Music

John Barbata, The Turtles & Jefferson Starship Drummer, Dies at 79

John Barbata, the drummer for bands such as The Turtles, Crosby, Stills, Nash & Young, Jefferson Airplane and Jefferson Starship, has died at 79.

The Facebook account for Jefferson Airplane — which Barbata joined in 1972 — shared this post on Monday: “Known for his exceptional talent, John left his mark on the music. During a hiatus for CSN&Y, David Crosby introduced John to the Airplane, who hired John instantly. You can hear John’s drumming skills on the band’s final studio album, LONG JOHN SILVER, as well as the live album THIRTY SECONDS OVER WINTERLAND.

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“Rest in Peace, John,” the post concludes, with a red heart emoji.

After pioneering psych-rock band Jefferson Airplane regrouped in the mid-1970s to create Jefferson Starship, Barbata was the new group’s founding drummer. “We are saddened to hear of the passing of the great John Barbata,” reads a Facebook post on the Starship page. “Our thoughts go out to his family, friends and fans. Rock in peace, Johnny!”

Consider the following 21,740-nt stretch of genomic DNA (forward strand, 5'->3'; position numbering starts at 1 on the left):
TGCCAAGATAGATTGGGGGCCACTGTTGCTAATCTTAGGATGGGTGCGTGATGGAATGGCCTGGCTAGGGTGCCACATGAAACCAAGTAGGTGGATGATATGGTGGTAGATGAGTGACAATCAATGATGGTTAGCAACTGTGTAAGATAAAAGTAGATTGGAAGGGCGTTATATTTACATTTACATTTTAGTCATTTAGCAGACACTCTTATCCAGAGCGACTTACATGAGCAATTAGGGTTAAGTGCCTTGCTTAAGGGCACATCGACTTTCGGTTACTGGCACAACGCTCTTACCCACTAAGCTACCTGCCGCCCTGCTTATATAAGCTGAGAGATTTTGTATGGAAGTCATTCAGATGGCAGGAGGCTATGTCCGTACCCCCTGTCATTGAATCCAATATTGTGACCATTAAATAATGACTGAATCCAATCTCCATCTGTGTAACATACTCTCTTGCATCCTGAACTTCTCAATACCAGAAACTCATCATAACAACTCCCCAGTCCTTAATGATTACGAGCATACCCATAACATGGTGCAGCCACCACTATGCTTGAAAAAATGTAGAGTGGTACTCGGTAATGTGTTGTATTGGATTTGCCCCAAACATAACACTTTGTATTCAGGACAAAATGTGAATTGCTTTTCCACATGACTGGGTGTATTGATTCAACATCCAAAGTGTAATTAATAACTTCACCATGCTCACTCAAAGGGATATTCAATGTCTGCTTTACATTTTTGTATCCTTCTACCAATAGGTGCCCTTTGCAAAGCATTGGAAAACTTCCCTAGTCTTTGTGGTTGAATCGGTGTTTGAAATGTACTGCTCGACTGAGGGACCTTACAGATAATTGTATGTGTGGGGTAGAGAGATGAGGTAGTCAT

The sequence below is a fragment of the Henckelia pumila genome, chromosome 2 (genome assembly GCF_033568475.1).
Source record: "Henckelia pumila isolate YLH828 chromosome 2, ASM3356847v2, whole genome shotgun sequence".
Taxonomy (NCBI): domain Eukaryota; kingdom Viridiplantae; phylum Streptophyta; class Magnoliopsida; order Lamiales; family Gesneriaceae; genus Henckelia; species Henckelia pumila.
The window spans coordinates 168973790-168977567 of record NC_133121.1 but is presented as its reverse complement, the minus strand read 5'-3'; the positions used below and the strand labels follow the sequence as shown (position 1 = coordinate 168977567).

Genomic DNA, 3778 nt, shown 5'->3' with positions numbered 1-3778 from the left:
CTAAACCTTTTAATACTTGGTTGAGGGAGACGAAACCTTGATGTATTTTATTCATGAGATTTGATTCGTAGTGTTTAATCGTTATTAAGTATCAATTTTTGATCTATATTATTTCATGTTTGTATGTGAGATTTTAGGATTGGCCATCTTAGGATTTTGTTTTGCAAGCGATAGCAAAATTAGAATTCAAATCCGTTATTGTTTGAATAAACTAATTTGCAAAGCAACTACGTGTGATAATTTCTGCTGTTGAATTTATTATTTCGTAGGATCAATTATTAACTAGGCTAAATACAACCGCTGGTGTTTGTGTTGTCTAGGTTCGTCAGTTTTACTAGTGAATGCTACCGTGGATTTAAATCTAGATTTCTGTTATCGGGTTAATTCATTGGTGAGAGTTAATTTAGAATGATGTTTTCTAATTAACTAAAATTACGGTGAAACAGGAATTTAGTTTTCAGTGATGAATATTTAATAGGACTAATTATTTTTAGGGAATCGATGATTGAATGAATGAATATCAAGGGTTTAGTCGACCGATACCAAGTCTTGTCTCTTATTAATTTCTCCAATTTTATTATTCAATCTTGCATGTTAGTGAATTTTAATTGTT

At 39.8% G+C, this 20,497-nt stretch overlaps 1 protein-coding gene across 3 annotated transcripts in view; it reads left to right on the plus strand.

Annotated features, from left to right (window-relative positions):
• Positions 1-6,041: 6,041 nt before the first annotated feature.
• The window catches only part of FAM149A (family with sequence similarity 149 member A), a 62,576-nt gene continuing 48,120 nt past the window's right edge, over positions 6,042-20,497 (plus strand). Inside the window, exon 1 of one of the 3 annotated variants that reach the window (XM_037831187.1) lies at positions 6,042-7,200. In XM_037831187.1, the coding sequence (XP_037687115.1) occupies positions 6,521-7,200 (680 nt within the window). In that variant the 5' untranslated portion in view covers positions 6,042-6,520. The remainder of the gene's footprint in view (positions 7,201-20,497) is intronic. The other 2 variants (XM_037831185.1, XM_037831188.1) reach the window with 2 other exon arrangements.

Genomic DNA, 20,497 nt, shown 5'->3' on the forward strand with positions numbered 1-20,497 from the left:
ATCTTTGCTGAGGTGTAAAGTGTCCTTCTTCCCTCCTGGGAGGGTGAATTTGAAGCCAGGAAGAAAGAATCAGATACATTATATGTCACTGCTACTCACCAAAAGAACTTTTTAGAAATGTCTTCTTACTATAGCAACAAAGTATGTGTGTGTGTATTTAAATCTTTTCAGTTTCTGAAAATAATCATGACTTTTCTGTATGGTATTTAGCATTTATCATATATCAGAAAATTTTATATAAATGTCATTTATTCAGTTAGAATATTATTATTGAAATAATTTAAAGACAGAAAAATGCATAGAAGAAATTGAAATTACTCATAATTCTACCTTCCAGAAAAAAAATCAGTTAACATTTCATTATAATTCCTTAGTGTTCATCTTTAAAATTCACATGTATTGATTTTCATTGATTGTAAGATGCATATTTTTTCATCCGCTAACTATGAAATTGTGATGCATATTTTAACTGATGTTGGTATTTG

Prior to his time with the Jefferson outlets, Barbata served as percussionist for The Turtles, lending his skills to recordings of hits such as the Billboard Hot 100-topping “Happy Together” as well as “Elenore” and “She’d Rather Be With Me.” After the Rock & Roll Hall of Fame group disbanded in 1970, the New Jersey native was tapped by Crosby, Stills, Nash & Young for live performances and session work on the members’ solo projects before he transferred over to the Airplane.

Following his retirement, Barbata released a memoir: Johny Barbata – The Legendary Life of a Rock Star Drummer. “There are lots of great stories about all the the bands and people I have had the pleasure to be involved with during my incredible career,” reads a description of the book on Amazon.

“I’ve done a lot of albums and 28 singles, and my wife said, ‘You know you’re a part of rock ’n’ roll history. You really gotta write a book,’” he told Desert Sun in 2014. “I’m always talking to people about how [the ’60s and ’70s] was the best time, era for music.”

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